Zeutering Instead of Neutering: The Controversy and an OpinionKeith
Zeutering instead of Neutering: The Controversy and an Opinion
There’s a new way to sterilize male dogs you should know about. It involves a product called Zeuterin, whose trade name spawned the predictable verb “to zeuter” in reference to the act of rendering a dog sterile via injection with zinc gluconate (aka: “zeutering”).
Despite the fact that it’s been used successfully in many other countries, the drug has gotten plenty of push-back here in the US. Veterinarians and pet owners alike have expressed skepticism, disdain, and even downright revulsion at the very notion of this novel method.
Which makes little sense to me. After all, Zeuterin is simpler, safer, and much less expensive than its surgical alternative (i.e., castration):
No anesthesia is required.
It takes only seconds to administer.
It’s considered painless.
Complication rates are way below those for castration.
And it costs very little.
Despite these benefits, controversy appears inevitable. Here’s why:
Zeuterin is administered as an injectable – directly into the center of each testicle. As such, pet owners have expressed a significant degree of shock and horror that this procedure should be undertaken at all, much less on a patient that remains wide awake. Men, in my experience, have been especially resistant (“You can’t tell me that doesn’t hurt!”).
Meanwhile, many of my veterinary colleagues have expressed similar skepticism over its painlessness. Though I’ve seen this done and observed no pain, suspicion that a dog might not be willing to remain calm throughout the procedure is commonly voiced within the vet set.
This fear of pain prevails despite the fact that we’ve amassed quite a bit of evidence to the contrary. I mean, we’re talking about a 28-gauge needle, not a scalpel. Sure, some soreness on par with what we’d expect after neutering is a possibility, but it’s not universally the case. All told, this is a breeze compared to traditional castration.
But that doesn’t mean those who condemn the approach don’t have legitimate concerns. Because Zeuterin doesn’t completely castrate dogs, some testosterone remains. Zeutered dogs retain about 50% of their testosterone, which means that, though rendered 100% sterile, they may still exhibit some of the frustrating behaviors that are often eliminated with castration. It also means they’re still at risk of suffering some conditions neutering eliminates.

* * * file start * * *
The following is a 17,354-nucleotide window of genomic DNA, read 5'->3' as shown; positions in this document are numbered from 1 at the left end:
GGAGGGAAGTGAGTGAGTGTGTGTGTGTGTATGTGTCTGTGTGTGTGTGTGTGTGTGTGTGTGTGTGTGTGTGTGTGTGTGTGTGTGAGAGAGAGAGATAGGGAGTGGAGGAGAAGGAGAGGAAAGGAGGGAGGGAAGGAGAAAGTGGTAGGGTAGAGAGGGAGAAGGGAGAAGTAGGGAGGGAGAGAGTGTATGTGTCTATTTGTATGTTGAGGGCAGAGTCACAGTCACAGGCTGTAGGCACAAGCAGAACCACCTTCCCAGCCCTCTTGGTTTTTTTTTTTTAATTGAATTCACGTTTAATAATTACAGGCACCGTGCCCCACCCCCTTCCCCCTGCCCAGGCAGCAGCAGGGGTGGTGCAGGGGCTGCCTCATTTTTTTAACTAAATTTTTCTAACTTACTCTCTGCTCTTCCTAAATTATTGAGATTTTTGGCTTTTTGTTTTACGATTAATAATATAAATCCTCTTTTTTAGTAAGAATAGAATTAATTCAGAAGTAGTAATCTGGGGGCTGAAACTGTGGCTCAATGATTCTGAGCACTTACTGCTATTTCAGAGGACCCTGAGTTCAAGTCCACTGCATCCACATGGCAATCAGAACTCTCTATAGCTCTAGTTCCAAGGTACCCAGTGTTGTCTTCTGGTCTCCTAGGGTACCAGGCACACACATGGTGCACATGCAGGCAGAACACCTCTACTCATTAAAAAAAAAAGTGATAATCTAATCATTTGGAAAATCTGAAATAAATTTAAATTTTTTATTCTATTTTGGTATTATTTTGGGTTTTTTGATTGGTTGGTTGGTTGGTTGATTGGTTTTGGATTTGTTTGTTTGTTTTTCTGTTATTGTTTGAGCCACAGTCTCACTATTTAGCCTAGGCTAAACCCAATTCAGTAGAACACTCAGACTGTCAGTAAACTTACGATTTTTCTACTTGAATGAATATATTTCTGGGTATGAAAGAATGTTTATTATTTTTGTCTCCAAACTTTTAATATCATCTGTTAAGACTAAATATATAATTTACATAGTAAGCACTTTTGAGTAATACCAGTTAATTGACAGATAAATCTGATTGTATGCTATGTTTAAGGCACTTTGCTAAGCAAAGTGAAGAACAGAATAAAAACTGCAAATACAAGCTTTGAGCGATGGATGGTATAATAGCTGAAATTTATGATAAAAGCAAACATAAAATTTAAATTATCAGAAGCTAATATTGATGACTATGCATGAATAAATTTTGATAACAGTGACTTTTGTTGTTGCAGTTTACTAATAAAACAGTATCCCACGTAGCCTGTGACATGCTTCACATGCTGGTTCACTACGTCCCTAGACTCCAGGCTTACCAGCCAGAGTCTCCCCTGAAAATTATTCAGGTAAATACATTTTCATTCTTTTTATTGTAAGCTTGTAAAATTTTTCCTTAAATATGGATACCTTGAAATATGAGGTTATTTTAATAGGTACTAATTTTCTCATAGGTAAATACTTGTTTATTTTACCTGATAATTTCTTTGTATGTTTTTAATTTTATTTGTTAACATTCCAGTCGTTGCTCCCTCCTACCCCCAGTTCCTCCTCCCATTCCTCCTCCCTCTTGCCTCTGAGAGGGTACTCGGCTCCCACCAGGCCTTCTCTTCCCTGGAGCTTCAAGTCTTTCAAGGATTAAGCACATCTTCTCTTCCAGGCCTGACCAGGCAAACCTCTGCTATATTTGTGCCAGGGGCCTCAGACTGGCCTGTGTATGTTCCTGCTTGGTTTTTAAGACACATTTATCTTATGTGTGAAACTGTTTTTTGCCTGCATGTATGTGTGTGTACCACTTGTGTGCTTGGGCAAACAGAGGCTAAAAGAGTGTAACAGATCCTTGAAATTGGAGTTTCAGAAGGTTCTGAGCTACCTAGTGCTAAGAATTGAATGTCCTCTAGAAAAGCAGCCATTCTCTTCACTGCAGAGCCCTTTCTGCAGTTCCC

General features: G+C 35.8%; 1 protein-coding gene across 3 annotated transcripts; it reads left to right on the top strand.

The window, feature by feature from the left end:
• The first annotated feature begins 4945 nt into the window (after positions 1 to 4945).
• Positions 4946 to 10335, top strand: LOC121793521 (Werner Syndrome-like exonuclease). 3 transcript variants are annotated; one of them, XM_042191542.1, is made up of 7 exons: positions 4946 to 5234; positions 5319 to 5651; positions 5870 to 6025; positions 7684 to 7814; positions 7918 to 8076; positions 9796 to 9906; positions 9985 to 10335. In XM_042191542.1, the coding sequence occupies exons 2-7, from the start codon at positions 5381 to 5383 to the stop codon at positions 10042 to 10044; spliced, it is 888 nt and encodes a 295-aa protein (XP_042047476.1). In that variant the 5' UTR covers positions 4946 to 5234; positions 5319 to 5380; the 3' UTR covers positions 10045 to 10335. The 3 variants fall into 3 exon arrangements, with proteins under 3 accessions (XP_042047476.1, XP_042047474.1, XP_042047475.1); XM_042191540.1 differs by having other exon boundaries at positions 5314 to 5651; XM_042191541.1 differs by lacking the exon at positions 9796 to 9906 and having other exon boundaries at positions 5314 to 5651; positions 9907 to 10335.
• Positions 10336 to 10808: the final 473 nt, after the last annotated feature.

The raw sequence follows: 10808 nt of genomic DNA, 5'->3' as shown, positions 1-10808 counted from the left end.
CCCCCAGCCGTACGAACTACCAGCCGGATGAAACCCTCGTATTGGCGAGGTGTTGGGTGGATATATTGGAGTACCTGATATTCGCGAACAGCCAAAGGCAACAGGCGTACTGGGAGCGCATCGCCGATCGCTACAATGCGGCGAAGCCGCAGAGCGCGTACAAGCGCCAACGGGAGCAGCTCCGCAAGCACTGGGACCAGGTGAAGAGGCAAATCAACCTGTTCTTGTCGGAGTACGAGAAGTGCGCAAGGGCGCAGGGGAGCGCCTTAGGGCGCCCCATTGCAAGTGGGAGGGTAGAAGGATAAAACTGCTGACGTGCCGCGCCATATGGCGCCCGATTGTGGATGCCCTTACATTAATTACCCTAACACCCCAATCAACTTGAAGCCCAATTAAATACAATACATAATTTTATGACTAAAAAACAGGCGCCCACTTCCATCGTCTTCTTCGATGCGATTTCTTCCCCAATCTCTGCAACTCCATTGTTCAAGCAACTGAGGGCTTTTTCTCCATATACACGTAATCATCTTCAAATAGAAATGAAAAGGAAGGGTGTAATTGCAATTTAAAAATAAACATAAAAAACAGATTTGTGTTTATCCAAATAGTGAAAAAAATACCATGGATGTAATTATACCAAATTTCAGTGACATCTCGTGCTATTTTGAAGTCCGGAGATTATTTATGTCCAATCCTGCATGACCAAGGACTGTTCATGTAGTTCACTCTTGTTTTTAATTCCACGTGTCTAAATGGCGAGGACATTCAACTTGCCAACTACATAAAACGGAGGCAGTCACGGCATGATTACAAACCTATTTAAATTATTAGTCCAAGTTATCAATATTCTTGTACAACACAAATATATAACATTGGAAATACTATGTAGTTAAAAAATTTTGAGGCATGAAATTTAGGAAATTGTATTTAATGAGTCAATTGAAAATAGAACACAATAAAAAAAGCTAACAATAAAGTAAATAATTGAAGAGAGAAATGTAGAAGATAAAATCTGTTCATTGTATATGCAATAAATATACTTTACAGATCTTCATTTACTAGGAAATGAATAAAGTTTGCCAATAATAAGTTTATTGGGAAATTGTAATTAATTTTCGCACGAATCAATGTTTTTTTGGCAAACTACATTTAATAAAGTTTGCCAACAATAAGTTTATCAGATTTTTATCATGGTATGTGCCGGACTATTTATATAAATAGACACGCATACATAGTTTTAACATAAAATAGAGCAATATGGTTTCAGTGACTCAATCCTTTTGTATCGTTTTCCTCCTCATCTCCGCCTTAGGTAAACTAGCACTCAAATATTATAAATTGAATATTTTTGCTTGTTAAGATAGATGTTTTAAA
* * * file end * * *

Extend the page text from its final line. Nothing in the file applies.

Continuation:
But the news is not all bad on the testosterone front. Not at all. On the plus side, zeutered dogs will likely experience some of the benefits of testosterone, including a reduced risk of obesity and improved muscle tone overall (a boon for many in their arthritic geriatric years). A reduction in cruciate ligament disease and a reduced risk of certain cancers relative to neutered males are additional benefits testosterone reportedly confers.
Though I’d still rather castrate most of my male sterilization candidates whose owners report behavior concerns and (of course!) those for whom castration becomes a medical imperative (perineal hernias, benign prostatic enlargement, etc.), I’m more than willing to consider zeutering for clients who prefer their pets keep some testosterone to help hedge against certain risks.
Mostly, though, I believe this solution is best for shelter situations: It’s cheap. It’s easy. It’s effective. And those who adopt these pets can always choose to castrate later if they elect to do so after consulting with their veterinarians. What’s not to love?
After all, professional prejudice, present unpopularity, and personal aesthetics are no rationale for avoiding new technology. If that were the case, we’d still be living in a world unwilling to consider pet sterilization at all.
I know I sound somewhat grouchy but, to my way of thinking, it’s bad enough we have to deal with pet overpopulation as a result of public irresponsibility; dealing with the public’s distaste for solutions to the problems it’s created makes it that much harder to take.